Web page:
Lurbinectedin (Zepzelca)

Number: 0978


Aetna considers lurbinectedin (Zepzelca) medically necessary for subsequent treatment of small cell lung cancer as a single agent in any of the following settings:

  • For relapse following complete or partial response or stable disease with initial treatment; or
  • For primary progressive disease; or
  • For metastatic disease following disease progression on or after platinum-based chemotherapy.

Aetna considers continuation of lurbinectedin (Zepzelca) medically necessary for members with a medically necessary indication when there is no evidence of unacceptable toxicity or disease progression while on the current regimen.

Aetna considers all other indications for Zepzelca (lurbinectedin) experimental and investigational and not medically necessary.

Dosing Recommendations

Recommended dosage for SCLC: 3.2 mg/m2 every 21 days administed as an intravenous infusion over 60 minutes.

Source: Jazz Pharmaceuticals 2020.


U.S. Food and Drug Administration (FDA)-Approved Indication

  • Zepzelca is indicated for the treatment of adult patients with metastatic small cell lung cancer (SCLC) with disease progression on or after platinum-based chemotherapy.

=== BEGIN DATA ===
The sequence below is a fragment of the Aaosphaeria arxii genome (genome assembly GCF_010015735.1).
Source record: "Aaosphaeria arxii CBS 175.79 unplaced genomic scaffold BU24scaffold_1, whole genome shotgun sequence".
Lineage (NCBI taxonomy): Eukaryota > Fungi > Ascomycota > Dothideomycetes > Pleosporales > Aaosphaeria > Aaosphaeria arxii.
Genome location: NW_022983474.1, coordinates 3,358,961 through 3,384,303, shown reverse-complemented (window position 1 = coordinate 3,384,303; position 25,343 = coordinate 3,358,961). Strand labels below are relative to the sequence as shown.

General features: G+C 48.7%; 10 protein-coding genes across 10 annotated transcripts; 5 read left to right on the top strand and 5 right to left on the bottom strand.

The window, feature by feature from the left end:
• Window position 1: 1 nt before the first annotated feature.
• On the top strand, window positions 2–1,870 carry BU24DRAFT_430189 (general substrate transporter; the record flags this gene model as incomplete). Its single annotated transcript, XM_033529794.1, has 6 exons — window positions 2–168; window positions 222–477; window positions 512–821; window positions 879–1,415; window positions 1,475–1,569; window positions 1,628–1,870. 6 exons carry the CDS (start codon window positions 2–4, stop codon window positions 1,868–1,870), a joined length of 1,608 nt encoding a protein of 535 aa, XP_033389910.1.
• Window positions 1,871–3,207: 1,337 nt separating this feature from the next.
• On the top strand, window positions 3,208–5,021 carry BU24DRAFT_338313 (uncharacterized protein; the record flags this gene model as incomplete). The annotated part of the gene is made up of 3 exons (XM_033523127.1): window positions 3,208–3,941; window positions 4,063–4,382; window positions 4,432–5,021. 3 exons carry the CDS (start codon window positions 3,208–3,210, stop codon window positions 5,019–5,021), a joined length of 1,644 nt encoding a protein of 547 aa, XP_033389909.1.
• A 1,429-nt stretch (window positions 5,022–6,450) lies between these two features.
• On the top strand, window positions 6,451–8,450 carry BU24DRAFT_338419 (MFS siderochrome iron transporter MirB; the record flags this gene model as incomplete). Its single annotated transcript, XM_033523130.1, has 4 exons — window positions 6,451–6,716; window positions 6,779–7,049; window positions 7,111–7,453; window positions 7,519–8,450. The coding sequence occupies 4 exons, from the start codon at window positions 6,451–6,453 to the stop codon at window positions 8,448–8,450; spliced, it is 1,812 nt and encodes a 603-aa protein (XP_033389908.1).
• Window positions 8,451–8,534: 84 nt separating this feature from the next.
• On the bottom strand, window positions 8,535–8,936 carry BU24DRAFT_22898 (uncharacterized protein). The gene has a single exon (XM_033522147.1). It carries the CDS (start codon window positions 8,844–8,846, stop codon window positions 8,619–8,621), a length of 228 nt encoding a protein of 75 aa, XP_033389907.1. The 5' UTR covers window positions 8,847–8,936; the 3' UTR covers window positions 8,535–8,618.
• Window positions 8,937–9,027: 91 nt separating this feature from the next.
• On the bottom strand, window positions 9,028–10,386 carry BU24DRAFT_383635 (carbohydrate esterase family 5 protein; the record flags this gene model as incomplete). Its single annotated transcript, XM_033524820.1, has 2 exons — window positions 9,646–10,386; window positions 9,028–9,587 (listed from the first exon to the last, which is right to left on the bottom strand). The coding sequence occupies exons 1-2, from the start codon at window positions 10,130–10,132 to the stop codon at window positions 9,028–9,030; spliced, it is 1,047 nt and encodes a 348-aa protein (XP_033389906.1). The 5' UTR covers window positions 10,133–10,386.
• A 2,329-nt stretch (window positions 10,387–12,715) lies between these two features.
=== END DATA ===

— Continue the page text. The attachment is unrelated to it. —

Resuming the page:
Compendial Uses

  • Relapsed small cell lung cancer
  • Primary progressive small cell lung cancer

Small cell lung cancer (SCLC) represents 15 percent of all lung cancers and occurs almost exclusively in smokers. It is distinguished from non-small cell lung cancer by its rapid doubling time, high growth fraction, and the early development of widespread metastases. Although considered highly responsive to chemotherapy and radiotherapy, SCLC usually recurs within 14 to 15 months for patients with limited-stage SCLC and five to six months for patients with extensive-stage SCLC. The median survival of patients with relapsed SCLC ranges from two to six months. The most important factors affecting prognosis are performance status, tumor extent (i.e., limited versus extensive), and time to relapse after first-line therapy. Similarly, the likelihood of an objective response to second-line therapy depends upon the time from last therapy to relapse, the response to initial treatment, and the performance status.